A century of Broughton's history went on show in a photographic display at the local post office in 1994.

The Mail had drawn on its extensive picture archives to produce a selection of ten classic views showing how the market town has changed since the turn of the century.

The Broughton Memories collection featured village streets, youngsters at play and the traditional charter proclamation.

Also featured was the long-vanished Broughton to Coniston railway line and the day the fairground went to Broughton in 1908.

In 2007 The Mail reported how Broughton's historic clock had been restored following 18 months of painstaking work.

The 240-year-old timepiece was thought to be one of only a handful of a similar age still in working use.

Ken Todd, owner of Station Road Garage, had wound the clock twice a week since the 1960s.

Eighteen months previously he had noticed that the clock was in need of urgent restoration and alerted the trustees of the Broughton Reading and Recreation Rooms, where the clock was sited.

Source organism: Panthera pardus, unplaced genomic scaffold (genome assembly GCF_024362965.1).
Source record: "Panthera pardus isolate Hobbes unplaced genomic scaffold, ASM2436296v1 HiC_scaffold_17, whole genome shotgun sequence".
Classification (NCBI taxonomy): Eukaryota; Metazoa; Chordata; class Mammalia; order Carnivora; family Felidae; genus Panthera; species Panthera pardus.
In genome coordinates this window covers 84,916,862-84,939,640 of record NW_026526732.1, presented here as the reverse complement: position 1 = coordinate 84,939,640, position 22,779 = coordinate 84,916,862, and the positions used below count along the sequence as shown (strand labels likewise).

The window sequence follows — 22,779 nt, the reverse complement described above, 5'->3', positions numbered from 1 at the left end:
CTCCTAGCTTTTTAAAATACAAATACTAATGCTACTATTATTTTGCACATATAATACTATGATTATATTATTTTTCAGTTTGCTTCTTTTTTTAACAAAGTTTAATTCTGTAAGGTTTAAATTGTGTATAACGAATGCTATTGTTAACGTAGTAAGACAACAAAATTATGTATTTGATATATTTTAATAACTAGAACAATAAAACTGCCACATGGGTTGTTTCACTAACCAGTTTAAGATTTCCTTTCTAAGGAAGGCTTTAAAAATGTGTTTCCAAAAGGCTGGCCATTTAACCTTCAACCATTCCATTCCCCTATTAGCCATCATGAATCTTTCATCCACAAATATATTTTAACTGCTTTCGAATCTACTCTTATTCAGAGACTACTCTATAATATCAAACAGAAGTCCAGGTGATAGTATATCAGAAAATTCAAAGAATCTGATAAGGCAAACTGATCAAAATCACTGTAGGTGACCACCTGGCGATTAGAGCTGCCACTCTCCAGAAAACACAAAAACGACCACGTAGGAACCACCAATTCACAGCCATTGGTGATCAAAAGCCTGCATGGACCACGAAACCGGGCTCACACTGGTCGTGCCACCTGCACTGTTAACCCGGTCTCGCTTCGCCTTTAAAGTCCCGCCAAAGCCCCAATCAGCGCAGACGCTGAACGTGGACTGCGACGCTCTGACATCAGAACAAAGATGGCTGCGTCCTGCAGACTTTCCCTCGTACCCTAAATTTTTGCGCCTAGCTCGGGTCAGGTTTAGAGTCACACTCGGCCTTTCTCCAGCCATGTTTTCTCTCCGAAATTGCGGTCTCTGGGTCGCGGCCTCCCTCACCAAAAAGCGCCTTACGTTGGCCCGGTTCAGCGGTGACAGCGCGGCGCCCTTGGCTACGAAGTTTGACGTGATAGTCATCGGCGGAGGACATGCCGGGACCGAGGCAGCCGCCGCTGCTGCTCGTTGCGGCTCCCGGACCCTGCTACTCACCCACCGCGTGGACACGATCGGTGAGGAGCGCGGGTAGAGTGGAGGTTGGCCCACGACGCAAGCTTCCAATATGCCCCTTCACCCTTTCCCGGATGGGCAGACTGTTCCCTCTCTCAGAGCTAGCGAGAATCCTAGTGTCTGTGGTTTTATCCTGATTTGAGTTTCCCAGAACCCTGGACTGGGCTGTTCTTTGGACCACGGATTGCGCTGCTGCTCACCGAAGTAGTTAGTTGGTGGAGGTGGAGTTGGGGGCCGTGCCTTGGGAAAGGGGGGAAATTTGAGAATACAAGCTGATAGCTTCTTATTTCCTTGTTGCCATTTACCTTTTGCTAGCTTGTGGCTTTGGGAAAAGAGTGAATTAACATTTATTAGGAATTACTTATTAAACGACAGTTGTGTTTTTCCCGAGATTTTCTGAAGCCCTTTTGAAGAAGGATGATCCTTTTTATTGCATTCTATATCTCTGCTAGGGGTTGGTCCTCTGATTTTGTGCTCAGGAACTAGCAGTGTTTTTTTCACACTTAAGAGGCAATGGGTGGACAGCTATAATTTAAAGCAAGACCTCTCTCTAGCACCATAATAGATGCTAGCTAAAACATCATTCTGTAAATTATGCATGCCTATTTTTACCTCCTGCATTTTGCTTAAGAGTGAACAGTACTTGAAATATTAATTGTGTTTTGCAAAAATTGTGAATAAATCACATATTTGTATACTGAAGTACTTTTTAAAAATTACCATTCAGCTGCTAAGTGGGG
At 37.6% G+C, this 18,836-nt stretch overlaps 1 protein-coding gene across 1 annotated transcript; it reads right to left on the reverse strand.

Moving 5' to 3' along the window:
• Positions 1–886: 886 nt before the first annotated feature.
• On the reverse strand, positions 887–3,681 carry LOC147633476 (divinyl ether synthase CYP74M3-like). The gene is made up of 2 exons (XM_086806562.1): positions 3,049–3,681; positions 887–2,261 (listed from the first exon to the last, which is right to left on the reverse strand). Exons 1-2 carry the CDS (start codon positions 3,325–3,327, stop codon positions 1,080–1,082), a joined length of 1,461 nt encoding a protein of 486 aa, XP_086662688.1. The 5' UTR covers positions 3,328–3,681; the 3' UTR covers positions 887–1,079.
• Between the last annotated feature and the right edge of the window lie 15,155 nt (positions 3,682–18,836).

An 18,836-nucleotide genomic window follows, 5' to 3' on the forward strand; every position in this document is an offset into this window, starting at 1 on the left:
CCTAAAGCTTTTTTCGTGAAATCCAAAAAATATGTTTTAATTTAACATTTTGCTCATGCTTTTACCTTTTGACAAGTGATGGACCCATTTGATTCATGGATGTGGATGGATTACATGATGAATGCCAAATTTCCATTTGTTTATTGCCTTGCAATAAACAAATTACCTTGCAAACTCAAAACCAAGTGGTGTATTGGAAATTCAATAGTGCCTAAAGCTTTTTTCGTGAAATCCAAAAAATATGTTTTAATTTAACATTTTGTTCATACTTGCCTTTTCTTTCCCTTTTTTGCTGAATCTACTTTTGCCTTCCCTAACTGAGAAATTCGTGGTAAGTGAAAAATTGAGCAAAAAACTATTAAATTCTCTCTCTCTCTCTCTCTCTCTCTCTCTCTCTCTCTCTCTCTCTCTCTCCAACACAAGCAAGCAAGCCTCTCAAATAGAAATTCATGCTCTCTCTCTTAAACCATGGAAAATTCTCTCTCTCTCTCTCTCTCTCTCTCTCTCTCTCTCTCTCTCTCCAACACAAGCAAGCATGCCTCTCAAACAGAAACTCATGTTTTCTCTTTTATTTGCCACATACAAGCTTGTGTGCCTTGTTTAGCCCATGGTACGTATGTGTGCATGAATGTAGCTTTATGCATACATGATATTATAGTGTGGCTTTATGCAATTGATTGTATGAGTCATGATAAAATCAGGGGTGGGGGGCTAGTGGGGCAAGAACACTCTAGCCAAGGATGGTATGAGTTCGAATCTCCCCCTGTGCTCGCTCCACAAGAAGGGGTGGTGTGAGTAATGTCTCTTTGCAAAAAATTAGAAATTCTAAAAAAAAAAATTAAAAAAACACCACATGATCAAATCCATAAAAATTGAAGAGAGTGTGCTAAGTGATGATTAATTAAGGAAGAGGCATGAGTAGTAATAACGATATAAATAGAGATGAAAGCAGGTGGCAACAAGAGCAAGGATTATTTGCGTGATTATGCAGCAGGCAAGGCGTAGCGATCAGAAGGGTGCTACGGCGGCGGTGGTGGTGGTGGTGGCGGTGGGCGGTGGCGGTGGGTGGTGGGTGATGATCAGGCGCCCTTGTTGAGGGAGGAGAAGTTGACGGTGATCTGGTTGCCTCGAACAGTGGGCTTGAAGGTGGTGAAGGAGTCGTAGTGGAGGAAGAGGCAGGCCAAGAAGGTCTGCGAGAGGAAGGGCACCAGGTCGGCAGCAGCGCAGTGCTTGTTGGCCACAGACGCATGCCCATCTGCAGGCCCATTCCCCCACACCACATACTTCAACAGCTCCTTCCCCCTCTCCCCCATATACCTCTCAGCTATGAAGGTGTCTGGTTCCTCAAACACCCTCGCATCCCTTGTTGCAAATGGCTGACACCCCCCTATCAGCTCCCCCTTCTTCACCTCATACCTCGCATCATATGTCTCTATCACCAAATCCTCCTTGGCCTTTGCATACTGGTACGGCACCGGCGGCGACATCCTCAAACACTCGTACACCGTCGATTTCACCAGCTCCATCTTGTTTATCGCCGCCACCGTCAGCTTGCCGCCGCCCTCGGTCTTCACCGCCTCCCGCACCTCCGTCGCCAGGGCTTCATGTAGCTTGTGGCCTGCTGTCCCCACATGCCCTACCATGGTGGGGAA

A fund-raising drive was launched and David Burns, owner of  Clock Works on Fountain Street, Ulverston, was enlisted to carry out the work.

The clock was the only known surviving public clock made by William Sheppard, who was listed as working in Millom around 1765.

The movement was taken to Mr Burns' workshop for repair. On inspection, many of the crucial parts were found to be heavily worn.

All the workings were cleaned and restored and modern laser welding techniques were used.

Broughton residents raised around £3,000 towards the cost of the work, while the rest of the money was received from various businesses and grant-making bodies.

Mr Rodd said: "I'm pleased to see the clock restored back to full working order - it's an important part of village life.

"During the restoration period there has been a great deal of interest from local people in the project."